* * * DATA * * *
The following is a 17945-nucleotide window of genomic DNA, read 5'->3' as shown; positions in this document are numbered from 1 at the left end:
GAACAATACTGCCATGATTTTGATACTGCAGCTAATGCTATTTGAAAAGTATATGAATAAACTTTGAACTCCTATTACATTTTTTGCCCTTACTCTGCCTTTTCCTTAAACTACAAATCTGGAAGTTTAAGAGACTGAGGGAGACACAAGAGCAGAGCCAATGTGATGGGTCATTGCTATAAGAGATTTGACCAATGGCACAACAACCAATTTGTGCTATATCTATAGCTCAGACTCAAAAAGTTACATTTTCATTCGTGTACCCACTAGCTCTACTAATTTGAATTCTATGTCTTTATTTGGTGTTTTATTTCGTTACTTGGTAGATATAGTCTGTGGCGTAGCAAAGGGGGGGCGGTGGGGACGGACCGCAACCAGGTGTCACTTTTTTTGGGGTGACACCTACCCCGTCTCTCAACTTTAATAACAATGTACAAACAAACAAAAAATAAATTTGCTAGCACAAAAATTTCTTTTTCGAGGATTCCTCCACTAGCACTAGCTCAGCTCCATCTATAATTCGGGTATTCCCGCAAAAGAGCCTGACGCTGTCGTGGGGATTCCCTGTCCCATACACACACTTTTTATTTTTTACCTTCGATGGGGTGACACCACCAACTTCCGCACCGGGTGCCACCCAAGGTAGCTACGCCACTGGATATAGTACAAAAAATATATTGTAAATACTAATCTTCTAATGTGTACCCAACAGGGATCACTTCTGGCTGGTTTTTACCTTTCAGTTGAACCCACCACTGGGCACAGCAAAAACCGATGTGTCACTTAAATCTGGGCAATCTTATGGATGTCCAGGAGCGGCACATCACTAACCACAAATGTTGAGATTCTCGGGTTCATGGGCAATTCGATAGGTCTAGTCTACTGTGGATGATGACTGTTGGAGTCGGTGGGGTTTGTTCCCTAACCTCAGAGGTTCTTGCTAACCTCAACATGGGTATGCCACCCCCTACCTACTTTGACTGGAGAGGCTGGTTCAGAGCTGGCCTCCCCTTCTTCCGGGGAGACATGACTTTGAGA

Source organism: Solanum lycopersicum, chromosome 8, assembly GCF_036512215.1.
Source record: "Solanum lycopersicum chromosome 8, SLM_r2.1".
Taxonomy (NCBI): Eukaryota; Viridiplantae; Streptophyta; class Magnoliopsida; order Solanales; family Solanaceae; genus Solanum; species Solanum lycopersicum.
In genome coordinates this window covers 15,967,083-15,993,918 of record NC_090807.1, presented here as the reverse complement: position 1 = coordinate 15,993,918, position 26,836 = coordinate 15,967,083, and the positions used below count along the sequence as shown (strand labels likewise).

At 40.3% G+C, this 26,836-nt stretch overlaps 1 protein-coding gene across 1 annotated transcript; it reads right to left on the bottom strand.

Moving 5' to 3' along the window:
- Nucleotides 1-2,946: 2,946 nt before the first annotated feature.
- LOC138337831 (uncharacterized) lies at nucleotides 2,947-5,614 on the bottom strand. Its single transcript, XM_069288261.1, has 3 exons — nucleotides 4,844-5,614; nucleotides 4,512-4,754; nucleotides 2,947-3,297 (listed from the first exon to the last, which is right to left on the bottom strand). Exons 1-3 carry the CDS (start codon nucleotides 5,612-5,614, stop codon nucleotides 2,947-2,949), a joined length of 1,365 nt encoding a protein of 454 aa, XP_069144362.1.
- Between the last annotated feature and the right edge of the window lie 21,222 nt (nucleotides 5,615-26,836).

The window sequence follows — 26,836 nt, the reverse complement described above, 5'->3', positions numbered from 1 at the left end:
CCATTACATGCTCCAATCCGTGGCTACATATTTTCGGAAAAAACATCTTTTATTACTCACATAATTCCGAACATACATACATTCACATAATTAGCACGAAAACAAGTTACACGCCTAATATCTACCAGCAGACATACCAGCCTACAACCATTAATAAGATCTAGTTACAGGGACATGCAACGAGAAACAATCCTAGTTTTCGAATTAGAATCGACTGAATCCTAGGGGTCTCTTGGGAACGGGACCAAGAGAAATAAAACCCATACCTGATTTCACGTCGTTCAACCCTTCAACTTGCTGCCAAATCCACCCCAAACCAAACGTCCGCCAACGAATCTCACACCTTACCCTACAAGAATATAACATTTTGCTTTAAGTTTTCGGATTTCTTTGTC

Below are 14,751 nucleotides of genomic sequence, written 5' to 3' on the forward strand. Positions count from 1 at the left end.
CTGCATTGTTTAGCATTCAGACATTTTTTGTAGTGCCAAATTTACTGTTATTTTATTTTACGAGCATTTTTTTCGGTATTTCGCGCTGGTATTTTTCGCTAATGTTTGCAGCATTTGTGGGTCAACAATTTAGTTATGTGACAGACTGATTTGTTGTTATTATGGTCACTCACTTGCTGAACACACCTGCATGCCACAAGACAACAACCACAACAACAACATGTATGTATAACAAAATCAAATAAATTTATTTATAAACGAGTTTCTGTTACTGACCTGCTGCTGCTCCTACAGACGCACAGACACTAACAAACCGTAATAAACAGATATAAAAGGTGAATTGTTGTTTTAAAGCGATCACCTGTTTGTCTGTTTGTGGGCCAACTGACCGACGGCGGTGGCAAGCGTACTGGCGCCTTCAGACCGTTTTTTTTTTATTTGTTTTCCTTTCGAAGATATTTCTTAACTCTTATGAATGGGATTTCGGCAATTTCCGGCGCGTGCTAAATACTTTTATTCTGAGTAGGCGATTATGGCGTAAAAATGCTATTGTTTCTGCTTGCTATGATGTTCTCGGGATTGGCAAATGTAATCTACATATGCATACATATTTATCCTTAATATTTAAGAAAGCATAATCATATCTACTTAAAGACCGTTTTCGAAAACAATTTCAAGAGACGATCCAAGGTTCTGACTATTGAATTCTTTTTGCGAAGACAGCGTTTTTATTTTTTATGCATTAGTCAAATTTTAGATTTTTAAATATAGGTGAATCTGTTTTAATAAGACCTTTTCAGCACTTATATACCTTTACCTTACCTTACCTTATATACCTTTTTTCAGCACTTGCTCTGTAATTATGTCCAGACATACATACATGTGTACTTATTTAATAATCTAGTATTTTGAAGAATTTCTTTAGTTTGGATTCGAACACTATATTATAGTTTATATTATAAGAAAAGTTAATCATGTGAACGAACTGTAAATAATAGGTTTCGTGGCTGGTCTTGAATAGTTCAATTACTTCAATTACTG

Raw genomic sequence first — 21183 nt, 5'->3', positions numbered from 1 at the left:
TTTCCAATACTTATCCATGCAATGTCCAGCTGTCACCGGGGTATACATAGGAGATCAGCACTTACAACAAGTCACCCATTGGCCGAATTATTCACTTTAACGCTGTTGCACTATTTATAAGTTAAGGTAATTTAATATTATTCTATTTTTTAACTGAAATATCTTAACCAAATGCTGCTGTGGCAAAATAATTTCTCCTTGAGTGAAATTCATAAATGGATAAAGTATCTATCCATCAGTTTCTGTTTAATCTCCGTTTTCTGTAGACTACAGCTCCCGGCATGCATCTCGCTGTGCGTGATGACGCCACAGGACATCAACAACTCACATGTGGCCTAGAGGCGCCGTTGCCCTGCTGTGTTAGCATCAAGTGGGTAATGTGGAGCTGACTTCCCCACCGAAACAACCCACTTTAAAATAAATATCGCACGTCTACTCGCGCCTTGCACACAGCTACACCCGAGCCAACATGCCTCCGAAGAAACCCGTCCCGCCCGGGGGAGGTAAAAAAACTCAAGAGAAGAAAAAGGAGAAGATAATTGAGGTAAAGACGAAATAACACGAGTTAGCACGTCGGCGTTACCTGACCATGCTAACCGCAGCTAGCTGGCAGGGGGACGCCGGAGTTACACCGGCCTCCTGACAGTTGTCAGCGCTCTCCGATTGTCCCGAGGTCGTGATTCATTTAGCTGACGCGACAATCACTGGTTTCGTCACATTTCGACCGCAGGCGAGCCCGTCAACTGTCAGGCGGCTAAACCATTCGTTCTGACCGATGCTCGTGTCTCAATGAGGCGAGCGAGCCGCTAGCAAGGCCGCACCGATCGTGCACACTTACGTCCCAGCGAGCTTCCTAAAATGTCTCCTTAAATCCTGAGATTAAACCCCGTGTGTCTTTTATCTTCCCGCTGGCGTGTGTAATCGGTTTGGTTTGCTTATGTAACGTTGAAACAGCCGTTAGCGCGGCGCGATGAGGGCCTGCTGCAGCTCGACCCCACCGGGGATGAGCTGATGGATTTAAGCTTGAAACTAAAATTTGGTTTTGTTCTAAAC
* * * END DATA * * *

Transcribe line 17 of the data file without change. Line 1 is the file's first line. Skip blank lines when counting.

TTTCCAATACTTATCCATGCAATGTCCAGCTGTCACCGGGGTATACATAGGAGATCAGCACTTACAACAAGTCACCCATTGGCCGAATTATTCACTTTAACGCTGTTGCACTATTTATAAGTTAAGGTAATTTAATATTATTCTATTTTTTAACTGAAATATCTTAACCAAATGCTGCTGTGGCAAAATAATTTCTCCTTGAGTGAAATTCATAAATGGATAAAGTATCTATCCATCAGTTTCTGTTTAATCTCCGTTTTCTGTAGACTACAGCTCCCGGCATGCATCTCGCTGTGCGTGATGACGCCACAGGACATCAACAACTCACATGTGGCCTAGAGGCGCCGTTGCCCTGCTGTGTTAGCATCAAGTGGGTAATGTGGAGCTGACTTCCCCACCGAAACAACCCACTTTAAAATAAATATCGCACGTCTACTCGCGCCTTGCACACAGCTACACCCGAGCCAACATGCCTCCGAAGAAACCCGTCCCGCCCGGGGGAGGTAAAAAAACTCAAGAGAAGAAAAAGGAGAAGATAATTGAGGTAAAGACGAAATAACACGAGTTAGCACGTCGGCGTTACCTGACCATGCTAACCGCAGCTAGCTGGCAGGGGGACGCCGGAGTTACACCGGCCTCCTGACAGTTGTCAGCGCTCTCCGATTGTCCCGAGGTCGTGATTCATTTAGCTGACGCGACAATCACTGGTTTCGTCACATTTCGACCGCAGGCGAGCCCGTCAACTGTCAGGCGGCTAAACCATTCGTTCTGACCGATGCTCGTGTCTCAATGAGGCGAGCGAGCCGCTAGCAAGGCCGCACCGATCGTGCACACTTACGTCCCAGCGAGCTTCCTAAAATGTCTCCTTAAATCCTGAGATTAAACCCCGTGTGTCTTTTATCTTCCCGCTGGCGTGTGTAATCGGTTTGGTTTGCTTATGTAACGTTGAAACAGCCGTTAGCGCGGCGCGATGAGGGCCTGCTGCAGCTCGACCCCACCGGGGATGAGCTGATGGATTTAAGCTTGAAACTAAAATTTGGTTTTGTTCTAAAC